Mayo’s remote health program is helping patients monitor COVID-19 symptoms at home
LA CROSSE, Wis, (WKBT) – An overnight stay in a hospital can be a scary experience. Mayo Clinic Health System is using a program that’s been around since 2016 so patients with COVID-19 can manage the virus at home.
Most of us don’t enjoy pulling into a hospital parking lot. We want to go in and get out a fast as possible with little worry.
In the midst of a pandemic, produced by a mysterious virus, that’s not always possible for everyone. More than 200,000 Americans have died from COVID-19.
Mayo Clinic Health System is trying to help those, who test positive and are discharged from the hospital, manage their symptoms from the comfort of home.
“I’ve been around since it was implemented in kind of the end phase of 2016, beginning of 2017,” Gina Von Ruden, primary care nurse manager at Mayo Clinic Health System in La Crosse.
Von Ruden has seen Mayo’s remote care program or (remote patient monitoring RPM) in action. It was founded by the midwest’s Mayo Clinic Health System and has expanded throughout the entire Mayo network. It was used for people with complicated long-term illnesses.
“Such as congestive heart failure, asthma, COPD (chronic obstructive pulmonary disease), diabetes, and was used as a focus tool to help improve their chronic condition management,” Von Ruden said.
Mayo One Oncologist Dr. Tufia Haddad said Mayo is using their program to watch COVID-19 patients.
“Our care teams, our clinicians are able to care for patients at a distance,” Haddad said.
Gundersen Health System also uses this technology for patients with pacemakers.
“We have the patients download once every three months,” said Jo Lenarz, a registered nurse at Mayo Clinic Health System. “We review rhythm, we look for any rhythm disturbances that they have. We look at the amount of pacing they may be using.”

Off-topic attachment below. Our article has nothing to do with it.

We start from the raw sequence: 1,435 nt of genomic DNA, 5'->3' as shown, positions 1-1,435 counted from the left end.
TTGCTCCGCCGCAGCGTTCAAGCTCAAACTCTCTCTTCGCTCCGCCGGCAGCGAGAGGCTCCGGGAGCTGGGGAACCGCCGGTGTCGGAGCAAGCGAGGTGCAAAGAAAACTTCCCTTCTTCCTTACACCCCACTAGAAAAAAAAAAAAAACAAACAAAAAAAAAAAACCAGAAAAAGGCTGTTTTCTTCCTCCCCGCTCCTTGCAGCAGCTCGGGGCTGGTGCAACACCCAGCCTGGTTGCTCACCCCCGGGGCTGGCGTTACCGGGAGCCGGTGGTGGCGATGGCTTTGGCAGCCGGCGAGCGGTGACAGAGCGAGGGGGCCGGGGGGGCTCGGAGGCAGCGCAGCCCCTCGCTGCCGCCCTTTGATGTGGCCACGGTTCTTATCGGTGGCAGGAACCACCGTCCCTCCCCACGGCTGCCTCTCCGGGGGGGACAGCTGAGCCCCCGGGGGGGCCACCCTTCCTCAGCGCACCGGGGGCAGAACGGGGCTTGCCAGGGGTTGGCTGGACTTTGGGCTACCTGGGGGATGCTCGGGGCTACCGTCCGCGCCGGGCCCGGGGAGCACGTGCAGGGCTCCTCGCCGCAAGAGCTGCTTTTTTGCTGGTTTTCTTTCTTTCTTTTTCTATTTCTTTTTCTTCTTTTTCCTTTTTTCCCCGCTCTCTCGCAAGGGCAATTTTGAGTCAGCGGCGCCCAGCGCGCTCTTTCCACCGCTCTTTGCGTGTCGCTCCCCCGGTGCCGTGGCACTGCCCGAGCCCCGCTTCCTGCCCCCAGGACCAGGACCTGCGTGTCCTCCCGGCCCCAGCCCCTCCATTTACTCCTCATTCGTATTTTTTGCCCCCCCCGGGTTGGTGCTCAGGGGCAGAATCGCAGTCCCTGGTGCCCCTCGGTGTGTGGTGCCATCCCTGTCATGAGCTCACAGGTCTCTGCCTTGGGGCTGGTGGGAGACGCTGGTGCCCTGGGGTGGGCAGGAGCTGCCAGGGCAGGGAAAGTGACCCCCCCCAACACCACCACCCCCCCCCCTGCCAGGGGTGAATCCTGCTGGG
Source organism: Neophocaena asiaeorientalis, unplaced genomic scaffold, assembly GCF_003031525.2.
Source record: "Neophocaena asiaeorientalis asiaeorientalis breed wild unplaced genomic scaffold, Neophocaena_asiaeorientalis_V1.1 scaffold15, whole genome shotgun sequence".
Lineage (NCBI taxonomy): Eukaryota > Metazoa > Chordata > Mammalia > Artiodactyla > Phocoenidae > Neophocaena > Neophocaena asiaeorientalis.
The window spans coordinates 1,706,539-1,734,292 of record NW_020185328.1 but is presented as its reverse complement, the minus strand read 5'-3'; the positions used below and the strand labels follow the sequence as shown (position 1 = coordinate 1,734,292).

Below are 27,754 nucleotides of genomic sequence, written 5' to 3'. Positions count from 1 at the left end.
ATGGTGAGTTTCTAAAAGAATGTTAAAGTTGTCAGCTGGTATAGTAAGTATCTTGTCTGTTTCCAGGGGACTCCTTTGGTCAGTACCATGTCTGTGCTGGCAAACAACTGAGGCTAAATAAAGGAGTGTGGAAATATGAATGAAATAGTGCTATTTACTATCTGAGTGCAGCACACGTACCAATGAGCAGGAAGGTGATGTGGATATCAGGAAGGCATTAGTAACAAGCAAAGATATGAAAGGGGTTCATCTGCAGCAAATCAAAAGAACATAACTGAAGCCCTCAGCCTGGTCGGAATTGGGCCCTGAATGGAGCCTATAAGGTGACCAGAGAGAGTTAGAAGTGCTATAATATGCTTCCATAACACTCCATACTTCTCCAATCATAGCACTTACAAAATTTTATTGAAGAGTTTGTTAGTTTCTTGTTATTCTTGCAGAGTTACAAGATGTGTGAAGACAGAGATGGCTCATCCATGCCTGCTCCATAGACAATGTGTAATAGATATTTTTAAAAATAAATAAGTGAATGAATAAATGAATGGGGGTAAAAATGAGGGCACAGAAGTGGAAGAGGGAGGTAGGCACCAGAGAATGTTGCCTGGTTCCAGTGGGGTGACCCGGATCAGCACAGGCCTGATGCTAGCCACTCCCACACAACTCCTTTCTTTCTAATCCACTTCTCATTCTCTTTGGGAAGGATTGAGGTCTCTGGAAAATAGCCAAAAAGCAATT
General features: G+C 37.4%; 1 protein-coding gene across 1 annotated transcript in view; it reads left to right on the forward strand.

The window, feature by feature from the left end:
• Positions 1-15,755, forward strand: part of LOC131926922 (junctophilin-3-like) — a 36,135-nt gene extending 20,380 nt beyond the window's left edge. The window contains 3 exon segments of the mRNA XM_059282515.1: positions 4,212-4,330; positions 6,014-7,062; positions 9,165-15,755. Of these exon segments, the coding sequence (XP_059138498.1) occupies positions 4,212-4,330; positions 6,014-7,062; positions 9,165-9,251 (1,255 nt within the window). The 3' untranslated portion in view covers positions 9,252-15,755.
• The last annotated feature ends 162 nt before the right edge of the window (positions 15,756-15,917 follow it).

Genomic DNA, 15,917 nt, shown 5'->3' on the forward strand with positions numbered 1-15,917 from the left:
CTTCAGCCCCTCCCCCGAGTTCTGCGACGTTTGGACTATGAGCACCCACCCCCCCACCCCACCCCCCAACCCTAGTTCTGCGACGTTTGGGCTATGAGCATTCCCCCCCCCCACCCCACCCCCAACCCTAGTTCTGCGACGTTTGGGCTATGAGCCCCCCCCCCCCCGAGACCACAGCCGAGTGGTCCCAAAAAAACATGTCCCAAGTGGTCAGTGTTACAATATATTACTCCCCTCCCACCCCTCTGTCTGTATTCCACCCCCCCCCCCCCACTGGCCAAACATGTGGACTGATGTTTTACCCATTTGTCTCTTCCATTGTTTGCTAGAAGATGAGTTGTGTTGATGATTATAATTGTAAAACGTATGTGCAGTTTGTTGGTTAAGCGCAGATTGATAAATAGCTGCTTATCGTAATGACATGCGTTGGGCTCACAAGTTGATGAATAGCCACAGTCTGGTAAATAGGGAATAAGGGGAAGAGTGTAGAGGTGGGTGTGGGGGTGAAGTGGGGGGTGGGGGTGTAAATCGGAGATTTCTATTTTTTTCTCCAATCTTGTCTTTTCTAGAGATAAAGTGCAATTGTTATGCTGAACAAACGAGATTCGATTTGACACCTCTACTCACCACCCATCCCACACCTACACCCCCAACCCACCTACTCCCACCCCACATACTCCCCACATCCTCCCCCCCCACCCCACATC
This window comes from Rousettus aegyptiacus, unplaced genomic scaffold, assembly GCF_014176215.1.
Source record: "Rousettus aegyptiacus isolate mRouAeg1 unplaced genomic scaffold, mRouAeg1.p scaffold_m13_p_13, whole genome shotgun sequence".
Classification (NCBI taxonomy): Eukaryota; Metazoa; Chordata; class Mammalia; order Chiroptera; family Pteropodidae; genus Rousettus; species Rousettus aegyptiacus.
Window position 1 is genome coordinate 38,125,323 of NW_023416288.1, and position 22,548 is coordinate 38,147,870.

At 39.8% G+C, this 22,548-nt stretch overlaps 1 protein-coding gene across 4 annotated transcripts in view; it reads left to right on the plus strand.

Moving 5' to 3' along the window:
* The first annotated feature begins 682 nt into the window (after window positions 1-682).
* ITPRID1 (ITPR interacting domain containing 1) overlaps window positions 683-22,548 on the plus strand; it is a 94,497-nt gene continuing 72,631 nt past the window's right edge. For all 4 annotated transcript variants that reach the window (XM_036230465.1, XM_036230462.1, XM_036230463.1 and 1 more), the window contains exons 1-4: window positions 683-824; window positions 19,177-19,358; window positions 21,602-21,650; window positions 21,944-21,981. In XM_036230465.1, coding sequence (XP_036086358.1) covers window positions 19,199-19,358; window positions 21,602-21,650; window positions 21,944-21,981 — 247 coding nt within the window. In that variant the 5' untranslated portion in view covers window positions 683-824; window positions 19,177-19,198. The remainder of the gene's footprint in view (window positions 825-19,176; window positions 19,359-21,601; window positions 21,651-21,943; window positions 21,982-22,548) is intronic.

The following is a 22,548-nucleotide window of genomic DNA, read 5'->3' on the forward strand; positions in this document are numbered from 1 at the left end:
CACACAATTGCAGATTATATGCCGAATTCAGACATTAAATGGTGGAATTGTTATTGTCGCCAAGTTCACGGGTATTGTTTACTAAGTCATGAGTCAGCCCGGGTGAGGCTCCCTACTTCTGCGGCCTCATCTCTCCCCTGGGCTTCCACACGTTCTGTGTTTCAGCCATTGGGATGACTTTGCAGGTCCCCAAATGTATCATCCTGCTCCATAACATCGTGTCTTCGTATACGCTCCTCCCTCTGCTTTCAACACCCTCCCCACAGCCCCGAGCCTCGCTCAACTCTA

The program, whether it’s used for COVID-19 or not, helps keep people out of the hospital, and others out of harm’s way.
“That allowed us to minimize their exposure to other clinicians, to other patients on our premises,” Haddad said. “It also allowed us to hopefully minimize use of PPE (personal protective equipment).”
This virus doesn’t discriminate, just ask Dr. Deepi Goyal of Mayo One who works with the remote program. He just recovered from the virus.
He and his daughter tested positive and received remote care. The emotional impact was his number one take away.
“It gave us this tremendous sense of comfort to know that there was someone watching our symptoms, our vital signs, and knowing when to escalate care,” Goyal said.
Patient outcomes are being studied.
“Overall the progress has been very positive,” Von Ruden said.
Experts believe this is the future of medicine in a socially distanced society. Officials at Mayo say there is work being done to expand remote care to children with COVID-19.
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